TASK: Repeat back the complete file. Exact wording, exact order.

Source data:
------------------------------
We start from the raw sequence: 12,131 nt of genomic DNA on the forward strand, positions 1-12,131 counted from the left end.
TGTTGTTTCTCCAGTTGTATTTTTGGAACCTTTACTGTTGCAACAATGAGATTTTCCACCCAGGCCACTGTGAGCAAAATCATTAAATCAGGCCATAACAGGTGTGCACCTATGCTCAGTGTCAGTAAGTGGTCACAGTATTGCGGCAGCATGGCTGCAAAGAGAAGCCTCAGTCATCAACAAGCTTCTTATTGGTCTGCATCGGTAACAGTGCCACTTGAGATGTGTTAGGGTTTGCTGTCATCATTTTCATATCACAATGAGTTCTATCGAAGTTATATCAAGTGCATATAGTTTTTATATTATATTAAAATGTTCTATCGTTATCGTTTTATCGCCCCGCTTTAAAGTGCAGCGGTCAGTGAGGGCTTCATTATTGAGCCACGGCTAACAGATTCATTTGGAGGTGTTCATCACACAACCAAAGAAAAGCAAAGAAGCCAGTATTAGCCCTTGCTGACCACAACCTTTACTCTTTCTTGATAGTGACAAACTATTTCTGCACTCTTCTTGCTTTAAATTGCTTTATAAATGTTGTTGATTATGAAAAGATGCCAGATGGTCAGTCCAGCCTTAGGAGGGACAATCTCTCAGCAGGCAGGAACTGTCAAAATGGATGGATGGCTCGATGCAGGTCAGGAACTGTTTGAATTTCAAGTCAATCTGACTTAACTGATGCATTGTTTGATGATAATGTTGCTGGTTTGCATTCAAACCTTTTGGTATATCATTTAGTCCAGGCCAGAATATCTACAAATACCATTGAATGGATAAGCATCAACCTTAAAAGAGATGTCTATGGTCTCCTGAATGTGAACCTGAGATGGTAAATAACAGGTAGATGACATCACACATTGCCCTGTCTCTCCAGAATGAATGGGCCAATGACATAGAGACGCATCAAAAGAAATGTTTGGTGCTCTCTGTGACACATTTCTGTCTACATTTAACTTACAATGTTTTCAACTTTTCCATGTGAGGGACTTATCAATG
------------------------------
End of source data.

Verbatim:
We start from the raw sequence: 12,131 nt of genomic DNA on the forward strand, positions 1-12,131 counted from the left end.
TGTTGTTTCTCCAGTTGTATTTTTGGAACCTTTACTGTTGCAACAATGAGATTTTCCACCCAGGCCACTGTGAGCAAAATCATTAAATCAGGCCATAACAGGTGTGCACCTATGCTCAGTGTCAGTAAGTGGTCACAGTATTGCGGCAGCATGGCTGCAAAGAGAAGCCTCAGTCATCAACAAGCTTCTTATTGGTCTGCATCGGTAACAGTGCCACTTGAGATGTGTTAGGGTTTGCTGTCATCATTTTCATATCACAATGAGTTCTATCGAAGTTATATCAAGTGCATATAGTTTTTATATTATATTAAAATGTTCTATCGTTATCGTTTTATCGCCCCGCTTTAAAGTGCAGCGGTCAGTGAGGGCTTCATTATTGAGCCACGGCTAACAGATTCATTTGGAGGTGTTCATCACACAACCAAAGAAAAGCAAAGAAGCCAGTATTAGCCCTTGCTGACCACAACCTTTACTCTTTCTTGATAGTGACAAACTATTTCTGCACTCTTCTTGCTTTAAATTGCTTTATAAATGTTGTTGATTATGAAAAGATGCCAGATGGTCAGTCCAGCCTTAGGAGGGACAATCTCTCAGCAGGCAGGAACTGTCAAAATGGATGGATGGCTCGATGCAGGTCAGGAACTGTTTGAATTTCAAGTCAATCTGACTTAACTGATGCATTGTTTGATGATAATGTTGCTGGTTTGCATTCAAACCTTTTGGTATATCATTTAGTCCAGGCCAGAATATCTACAAATACCATTGAATGGATAAGCATCAACCTTAAAAGAGATGTCTATGGTCTCCTGAATGTGAACCTGAGATGGTAAATAACAGGTAGATGACATCACACATTGCCCTGTCTCTCCAGAATGAATGGGCCAATGACATAGAGACGCATCAAAAGAAATGTTTGGTGCTCTCTGTGACACATTTCTGTCTACATTTAACTTACAATGTTTTCAACTTTTCCATGTGAGGGACTTATCAATG